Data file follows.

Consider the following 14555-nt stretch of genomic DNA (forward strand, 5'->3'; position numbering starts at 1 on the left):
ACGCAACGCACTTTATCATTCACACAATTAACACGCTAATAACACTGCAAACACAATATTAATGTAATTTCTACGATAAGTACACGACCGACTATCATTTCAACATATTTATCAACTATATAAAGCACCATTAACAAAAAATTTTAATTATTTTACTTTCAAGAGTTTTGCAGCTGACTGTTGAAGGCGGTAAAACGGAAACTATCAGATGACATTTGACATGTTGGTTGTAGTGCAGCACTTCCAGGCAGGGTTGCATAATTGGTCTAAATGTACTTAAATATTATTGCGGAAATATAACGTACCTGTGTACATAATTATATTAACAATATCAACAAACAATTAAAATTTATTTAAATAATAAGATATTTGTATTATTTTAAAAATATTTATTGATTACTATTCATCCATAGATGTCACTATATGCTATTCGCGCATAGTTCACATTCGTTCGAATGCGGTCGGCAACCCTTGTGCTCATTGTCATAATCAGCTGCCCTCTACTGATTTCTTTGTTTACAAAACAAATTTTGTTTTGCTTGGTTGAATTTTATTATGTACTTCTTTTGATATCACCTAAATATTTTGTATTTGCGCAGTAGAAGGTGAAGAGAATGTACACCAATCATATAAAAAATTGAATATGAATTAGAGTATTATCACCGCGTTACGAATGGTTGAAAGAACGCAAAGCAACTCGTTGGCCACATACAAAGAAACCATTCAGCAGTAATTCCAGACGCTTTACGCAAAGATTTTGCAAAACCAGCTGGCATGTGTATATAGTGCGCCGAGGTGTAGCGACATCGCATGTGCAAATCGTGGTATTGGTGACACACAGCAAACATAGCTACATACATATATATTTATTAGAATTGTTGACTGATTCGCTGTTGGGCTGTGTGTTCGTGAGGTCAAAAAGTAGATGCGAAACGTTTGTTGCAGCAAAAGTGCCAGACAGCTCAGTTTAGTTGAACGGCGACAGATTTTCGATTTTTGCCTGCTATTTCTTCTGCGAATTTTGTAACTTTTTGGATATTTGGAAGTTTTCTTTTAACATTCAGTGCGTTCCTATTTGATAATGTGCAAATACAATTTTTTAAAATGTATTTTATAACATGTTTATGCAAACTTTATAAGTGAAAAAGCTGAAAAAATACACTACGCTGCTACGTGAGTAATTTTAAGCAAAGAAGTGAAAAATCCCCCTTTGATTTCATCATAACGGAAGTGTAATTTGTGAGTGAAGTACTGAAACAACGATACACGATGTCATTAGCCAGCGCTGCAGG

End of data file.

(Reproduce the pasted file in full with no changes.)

Consider the following 14555-nt stretch of genomic DNA (forward strand, 5'->3'; position numbering starts at 1 on the left):
ACGCAACGCACTTTATCATTCACACAATTAACACGCTAATAACACTGCAAACACAATATTAATGTAATTTCTACGATAAGTACACGACCGACTATCATTTCAACATATTTATCAACTATATAAAGCACCATTAACAAAAAATTTTAATTATTTTACTTTCAAGAGTTTTGCAGCTGACTGTTGAAGGCGGTAAAACGGAAACTATCAGATGACATTTGACATGTTGGTTGTAGTGCAGCACTTCCAGGCAGGGTTGCATAATTGGTCTAAATGTACTTAAATATTATTGCGGAAATATAACGTACCTGTGTACATAATTATATTAACAATATCAACAAACAATTAAAATTTATTTAAATAATAAGATATTTGTATTATTTTAAAAATATTTATTGATTACTATTCATCCATAGATGTCACTATATGCTATTCGCGCATAGTTCACATTCGTTCGAATGCGGTCGGCAACCCTTGTGCTCATTGTCATAATCAGCTGCCCTCTACTGATTTCTTTGTTTACAAAACAAATTTTGTTTTGCTTGGTTGAATTTTATTATGTACTTCTTTTGATATCACCTAAATATTTTGTATTTGCGCAGTAGAAGGTGAAGAGAATGTACACCAATCATATAAAAAATTGAATATGAATTAGAGTATTATCACCGCGTTACGAATGGTTGAAAGAACGCAAAGCAACTCGTTGGCCACATACAAAGAAACCATTCAGCAGTAATTCCAGACGCTTTACGCAAAGATTTTGCAAAACCAGCTGGCATGTGTATATAGTGCGCCGAGGTGTAGCGACATCGCATGTGCAAATCGTGGTATTGGTGACACACAGCAAACATAGCTACATACATATATATTTATTAGAATTGTTGACTGATTCGCTGTTGGGCTGTGTGTTCGTGAGGTCAAAAAGTAGATGCGAAACGTTTGTTGCAGCAAAAGTGCCAGACAGCTCAGTTTAGTTGAACGGCGACAGATTTTCGATTTTTGCCTGCTATTTCTTCTGCGAATTTTGTAACTTTTTGGATATTTGGAAGTTTTCTTTTAACATTCAGTGCGTTCCTATTTGATAATGTGCAAATACAATTTTTTAAAATGTATTTTATAACATGTTTATGCAAACTTTATAAGTGAAAAAGCTGAAAAAATACACTACGCTGCTACGTGAGTAATTTTAAGCAAAGAAGTGAAAAATCCCCCTTTGATTTCATCATAACGGAAGTGTAATTTGTGAGTGAAGTACTGAAACAACGATACACGATGTCATTAGCCAGCGCTGCAGG